Sunday, April 19, 2015


Welcome to the Laws Family Register. 


One Man’s War, a bit about the RAF

Part 3

by John Robert Laws 1921-2008

On New Year’s Day 1942 I made my first flight as an instructor at Elmdon (Now Birmingham Airport) located between Birmingham and Coventry, you had to turn smartly left on takeoff to avoid running into cables of the Barrage Balloons flying over the city to prevent low level air attack. 

My stay at Elmdon lasted just six weeks during which time I did eighty six hours as a Sergeant instructor before I promoted from Sergeant to Pilot Officer and had to be posted since you were not allowed to remain on the same unit as an officer where you had served as a NCO. This move was to Desford near Leicester where I stayed for the rest of my time as an instructor.

Desford was a good airfield for the job. It was on high ground north of the valley that lies between Leicester and Hinckley and there were no surrounding obstructions.  There was a small factory alongside belonging to Reid & Sigrest making aircraft components and the field had been a flying club before the war. 

We had some forty of fifty Tiger Moths which flew most of the daylight hours and stood out in the open in all weather. 

There were a couple of hangers for maintenance and repairs and mechanical failure was virtually unknown. Accidents were rare and usually due to heavy landings when an instructor allowed a pupil to go too far before taking control. We normally flew the same aircraft and there would be minor variations between the behaviour of one to another.

I got caught out on one occasion when not using my regular aircraft, I allowed a pupil to land from a long gliding approach on a cold day. When he bounced it high in the air I opened the throttle wide to catch it, and nothing happened. 

Except that is we dropped like a brick, the undercarriage gave up and we slid along on our nose with the prop shattering in all directions till we turned over forwards and landed upside down hanging in our harness. I hadn’t realised that the fuel mixture was set a fraction weaker than my usual machine and that the engine needed to be warmed up after the descent before landing. Black Mark!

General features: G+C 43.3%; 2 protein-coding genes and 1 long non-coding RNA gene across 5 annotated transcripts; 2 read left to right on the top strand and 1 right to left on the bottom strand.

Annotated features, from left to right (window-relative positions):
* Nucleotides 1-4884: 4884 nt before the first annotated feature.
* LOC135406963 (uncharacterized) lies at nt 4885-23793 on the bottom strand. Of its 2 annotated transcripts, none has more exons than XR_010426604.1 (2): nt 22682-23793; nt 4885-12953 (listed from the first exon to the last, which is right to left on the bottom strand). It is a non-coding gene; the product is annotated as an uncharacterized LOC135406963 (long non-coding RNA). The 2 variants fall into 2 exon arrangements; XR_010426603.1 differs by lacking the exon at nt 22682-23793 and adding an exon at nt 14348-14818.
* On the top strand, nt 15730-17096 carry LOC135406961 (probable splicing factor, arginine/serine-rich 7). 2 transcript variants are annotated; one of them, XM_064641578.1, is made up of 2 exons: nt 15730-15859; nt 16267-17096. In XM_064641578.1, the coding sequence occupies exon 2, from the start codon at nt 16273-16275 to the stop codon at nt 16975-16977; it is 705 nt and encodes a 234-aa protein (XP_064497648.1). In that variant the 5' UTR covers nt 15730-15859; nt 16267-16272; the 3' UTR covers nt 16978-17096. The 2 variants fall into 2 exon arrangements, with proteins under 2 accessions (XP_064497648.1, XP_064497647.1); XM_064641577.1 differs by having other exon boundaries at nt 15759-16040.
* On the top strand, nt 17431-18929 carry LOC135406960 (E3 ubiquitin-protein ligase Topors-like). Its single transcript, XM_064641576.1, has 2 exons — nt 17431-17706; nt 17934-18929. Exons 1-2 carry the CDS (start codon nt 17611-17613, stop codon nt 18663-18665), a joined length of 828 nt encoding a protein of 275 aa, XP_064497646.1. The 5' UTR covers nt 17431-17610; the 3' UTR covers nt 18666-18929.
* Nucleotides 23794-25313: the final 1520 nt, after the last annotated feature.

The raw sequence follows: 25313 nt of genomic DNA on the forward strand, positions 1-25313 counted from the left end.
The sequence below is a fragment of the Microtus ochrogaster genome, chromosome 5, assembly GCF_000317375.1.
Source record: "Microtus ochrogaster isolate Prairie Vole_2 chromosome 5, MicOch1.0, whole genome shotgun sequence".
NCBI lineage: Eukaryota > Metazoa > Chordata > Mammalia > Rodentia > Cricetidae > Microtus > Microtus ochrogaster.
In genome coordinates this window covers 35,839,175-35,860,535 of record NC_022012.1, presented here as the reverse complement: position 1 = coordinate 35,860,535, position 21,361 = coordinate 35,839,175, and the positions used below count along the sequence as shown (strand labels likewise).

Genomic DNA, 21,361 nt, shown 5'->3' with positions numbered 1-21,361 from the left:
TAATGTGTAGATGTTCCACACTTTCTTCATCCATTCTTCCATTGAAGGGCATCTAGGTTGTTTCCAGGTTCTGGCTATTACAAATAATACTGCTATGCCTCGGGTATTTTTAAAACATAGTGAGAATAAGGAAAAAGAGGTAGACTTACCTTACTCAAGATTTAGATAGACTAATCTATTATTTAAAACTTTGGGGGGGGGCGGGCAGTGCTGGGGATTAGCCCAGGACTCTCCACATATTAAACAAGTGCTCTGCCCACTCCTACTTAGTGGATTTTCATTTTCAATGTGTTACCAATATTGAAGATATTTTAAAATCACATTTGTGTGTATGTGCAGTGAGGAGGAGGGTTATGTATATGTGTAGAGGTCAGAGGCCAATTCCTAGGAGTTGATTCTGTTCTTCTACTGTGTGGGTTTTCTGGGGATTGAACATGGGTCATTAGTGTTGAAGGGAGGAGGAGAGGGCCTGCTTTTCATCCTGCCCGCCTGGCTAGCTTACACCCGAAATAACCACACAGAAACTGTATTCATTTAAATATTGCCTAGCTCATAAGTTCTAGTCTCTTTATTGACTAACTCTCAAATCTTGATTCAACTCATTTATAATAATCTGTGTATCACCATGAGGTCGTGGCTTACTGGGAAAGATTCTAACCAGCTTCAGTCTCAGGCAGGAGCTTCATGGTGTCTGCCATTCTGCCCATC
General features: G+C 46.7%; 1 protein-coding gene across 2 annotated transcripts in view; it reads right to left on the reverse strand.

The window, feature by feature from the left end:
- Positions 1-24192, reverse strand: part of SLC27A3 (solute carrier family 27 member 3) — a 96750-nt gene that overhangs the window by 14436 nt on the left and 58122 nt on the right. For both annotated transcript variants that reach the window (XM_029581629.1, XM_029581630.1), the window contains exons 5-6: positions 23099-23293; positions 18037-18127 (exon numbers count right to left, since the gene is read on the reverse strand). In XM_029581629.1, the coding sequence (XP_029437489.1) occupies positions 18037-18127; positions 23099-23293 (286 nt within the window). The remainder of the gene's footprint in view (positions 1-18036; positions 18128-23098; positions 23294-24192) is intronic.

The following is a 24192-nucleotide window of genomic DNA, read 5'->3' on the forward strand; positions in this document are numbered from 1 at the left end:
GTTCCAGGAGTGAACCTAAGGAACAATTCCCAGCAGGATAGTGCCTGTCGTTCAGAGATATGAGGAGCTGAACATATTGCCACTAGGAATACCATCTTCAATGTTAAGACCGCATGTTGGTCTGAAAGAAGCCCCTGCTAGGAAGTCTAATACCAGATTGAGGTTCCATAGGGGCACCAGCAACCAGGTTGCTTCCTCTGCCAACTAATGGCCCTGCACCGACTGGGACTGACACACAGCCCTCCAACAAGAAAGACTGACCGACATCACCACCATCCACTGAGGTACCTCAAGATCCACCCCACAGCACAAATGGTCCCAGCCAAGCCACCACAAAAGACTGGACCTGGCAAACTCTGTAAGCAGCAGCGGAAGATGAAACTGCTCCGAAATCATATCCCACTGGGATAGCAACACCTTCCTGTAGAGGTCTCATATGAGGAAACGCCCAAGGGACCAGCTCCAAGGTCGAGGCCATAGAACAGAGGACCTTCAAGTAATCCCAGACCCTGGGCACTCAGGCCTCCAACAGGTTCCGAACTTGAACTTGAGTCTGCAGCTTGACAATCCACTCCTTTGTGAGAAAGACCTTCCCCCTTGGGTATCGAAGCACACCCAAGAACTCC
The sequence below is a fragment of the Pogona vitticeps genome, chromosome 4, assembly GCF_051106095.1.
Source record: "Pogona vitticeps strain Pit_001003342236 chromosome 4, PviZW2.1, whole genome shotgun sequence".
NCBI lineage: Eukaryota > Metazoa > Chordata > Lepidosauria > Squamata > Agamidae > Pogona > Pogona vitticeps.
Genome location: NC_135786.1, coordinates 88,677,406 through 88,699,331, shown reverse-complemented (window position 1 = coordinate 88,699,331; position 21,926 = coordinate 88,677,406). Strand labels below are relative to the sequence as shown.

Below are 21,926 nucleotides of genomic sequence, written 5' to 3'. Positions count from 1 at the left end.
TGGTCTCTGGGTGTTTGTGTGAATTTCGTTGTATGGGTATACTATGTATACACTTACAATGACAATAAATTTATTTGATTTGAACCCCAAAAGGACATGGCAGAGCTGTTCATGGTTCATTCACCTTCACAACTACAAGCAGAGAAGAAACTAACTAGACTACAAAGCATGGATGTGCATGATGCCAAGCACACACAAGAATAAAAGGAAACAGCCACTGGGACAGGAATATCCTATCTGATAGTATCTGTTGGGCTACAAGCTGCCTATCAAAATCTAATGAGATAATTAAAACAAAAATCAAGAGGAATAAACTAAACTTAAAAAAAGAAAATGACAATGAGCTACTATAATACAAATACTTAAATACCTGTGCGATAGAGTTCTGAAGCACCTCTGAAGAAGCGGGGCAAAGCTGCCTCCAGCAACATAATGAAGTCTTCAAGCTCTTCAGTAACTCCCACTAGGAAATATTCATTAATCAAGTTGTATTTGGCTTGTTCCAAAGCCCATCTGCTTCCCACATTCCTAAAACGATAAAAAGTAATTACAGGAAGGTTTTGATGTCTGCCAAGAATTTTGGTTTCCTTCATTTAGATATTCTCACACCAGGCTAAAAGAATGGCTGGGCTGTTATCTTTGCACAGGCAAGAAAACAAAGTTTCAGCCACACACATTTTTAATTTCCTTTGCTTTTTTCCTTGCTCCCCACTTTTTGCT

By March 1944 the need for training more pilots was diminishing (having been involved in the training of up to 400 pilots,) instructors were being moved over to operational flying. I was posted to an Advanced Flying Unit at Banff where we flew Airspeed Oxfords a twin engine low wing monoplane trainer. I did about sixty hours day flying and twenty hours night flying on this course, about half under instruction and half solo, finishing the course in the middle of May.

There was now a gap in flying from 15th May to 15th June. Sometime and somewhere in this gap crews were put together. A crowd of pilots, navigators, bomb aimers and wireless ops were got together for a few days and had to sort out fellow crew members with whom they could and would work and fly a tour of operations, somehow or other the gunners got tacked on later.

Then it was on to Lossiemouth where we flew old Vickers Wellingtons from the satellite field at Elgin. It was a lovely setting with the field almost ringed with mountains but not close enough to be threatening in the summer weather. Now that crews had been formed I spent the major part of my time in the company of Cliff and Frank and we shared a room at Blackfriars Haugh in Elgin. The house had been taken over as an annexe of the Lossiemouth officers mess. We had a large bedroom which had at some time earlier been made over to a bathroom which now contained three beds. Blackfriars was a large stone built house set in a garden beside the river Lossie.
I revisited Elgin some fifty years later and Blackfriars looked just the same though the town of Elgin was unrecognisable.

The Wellington was one of the great aircraft of the RAF’s history. By this time they were pretty well out of operational service and those we flew were far from new. With their two big Pegasus engines giving their all they lumbered off the grass field but once airborne they wanted to fly and handled nicely, without bomb load of course.